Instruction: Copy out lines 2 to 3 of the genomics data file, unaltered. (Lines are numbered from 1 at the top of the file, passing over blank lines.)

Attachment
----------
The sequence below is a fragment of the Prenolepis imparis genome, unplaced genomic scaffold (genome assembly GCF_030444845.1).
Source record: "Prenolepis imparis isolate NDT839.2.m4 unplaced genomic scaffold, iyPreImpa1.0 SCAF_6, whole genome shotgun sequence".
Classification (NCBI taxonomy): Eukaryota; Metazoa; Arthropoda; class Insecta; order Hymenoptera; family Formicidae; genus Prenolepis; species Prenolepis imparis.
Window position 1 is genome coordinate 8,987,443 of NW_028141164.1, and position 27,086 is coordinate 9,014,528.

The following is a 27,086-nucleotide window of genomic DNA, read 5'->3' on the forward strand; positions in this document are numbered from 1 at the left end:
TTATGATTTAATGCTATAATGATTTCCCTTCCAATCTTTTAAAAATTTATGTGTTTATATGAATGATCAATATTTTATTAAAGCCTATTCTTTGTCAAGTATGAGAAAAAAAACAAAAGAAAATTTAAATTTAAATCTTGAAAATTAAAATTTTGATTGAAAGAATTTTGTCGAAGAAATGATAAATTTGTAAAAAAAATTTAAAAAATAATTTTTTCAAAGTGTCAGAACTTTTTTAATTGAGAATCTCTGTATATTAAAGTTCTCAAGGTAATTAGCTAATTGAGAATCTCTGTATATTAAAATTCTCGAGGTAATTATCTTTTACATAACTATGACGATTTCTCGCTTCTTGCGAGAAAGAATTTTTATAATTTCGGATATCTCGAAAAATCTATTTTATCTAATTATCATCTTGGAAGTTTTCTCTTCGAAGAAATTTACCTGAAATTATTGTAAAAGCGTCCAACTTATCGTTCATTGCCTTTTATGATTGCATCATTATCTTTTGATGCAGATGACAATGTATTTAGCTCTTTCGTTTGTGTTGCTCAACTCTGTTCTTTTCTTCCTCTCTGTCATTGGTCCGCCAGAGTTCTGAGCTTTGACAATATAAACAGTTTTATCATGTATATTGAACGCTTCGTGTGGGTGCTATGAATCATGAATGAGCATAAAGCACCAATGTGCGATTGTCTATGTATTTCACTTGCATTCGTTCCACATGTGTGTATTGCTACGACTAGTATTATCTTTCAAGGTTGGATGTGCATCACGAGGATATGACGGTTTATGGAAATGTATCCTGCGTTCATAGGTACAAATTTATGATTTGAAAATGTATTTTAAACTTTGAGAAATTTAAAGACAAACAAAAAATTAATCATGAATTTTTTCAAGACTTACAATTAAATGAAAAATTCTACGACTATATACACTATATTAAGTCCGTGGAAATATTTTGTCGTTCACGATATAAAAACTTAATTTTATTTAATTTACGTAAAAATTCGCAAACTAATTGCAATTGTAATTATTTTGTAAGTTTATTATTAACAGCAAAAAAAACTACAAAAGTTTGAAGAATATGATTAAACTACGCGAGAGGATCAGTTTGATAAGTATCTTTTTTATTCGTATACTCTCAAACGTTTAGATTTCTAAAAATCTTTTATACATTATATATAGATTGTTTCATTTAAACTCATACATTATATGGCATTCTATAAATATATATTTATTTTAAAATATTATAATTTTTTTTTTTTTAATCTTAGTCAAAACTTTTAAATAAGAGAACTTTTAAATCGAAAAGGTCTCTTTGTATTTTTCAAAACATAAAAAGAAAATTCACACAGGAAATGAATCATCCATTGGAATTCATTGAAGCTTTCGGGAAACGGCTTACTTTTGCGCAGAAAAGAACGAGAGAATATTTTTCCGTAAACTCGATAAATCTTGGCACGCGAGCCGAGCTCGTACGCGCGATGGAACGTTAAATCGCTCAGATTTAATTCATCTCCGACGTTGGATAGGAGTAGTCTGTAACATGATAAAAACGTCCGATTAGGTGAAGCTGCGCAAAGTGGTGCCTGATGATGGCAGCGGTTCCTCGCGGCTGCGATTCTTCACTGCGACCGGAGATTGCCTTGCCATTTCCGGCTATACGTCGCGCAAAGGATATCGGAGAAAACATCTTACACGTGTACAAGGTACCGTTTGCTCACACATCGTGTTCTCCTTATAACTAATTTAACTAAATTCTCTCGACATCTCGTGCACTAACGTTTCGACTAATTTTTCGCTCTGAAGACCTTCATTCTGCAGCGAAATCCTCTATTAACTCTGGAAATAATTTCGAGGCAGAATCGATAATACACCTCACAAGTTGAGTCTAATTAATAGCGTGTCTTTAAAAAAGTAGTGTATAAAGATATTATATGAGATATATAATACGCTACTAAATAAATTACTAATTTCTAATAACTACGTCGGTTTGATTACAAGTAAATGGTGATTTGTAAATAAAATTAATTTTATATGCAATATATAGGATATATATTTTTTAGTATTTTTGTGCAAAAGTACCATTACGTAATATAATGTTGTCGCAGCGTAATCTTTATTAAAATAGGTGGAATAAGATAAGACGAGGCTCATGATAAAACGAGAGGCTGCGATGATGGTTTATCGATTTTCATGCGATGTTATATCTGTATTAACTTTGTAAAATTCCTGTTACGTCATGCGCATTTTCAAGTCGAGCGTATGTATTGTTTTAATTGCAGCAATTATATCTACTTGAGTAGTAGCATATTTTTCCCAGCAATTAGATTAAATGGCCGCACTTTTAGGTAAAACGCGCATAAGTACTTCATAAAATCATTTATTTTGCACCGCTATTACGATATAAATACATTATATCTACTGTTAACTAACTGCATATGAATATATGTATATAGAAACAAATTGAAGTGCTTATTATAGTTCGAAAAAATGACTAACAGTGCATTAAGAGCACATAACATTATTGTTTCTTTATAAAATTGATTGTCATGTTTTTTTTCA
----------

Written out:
Source record: "Prenolepis imparis isolate NDT839.2.m4 unplaced genomic scaffold, iyPreImpa1.0 SCAF_6, whole genome shotgun sequence".
Classification (NCBI taxonomy): Eukaryota; Metazoa; Arthropoda; class Insecta; order Hymenoptera; family Formicidae; genus Prenolepis; species Prenolepis imparis.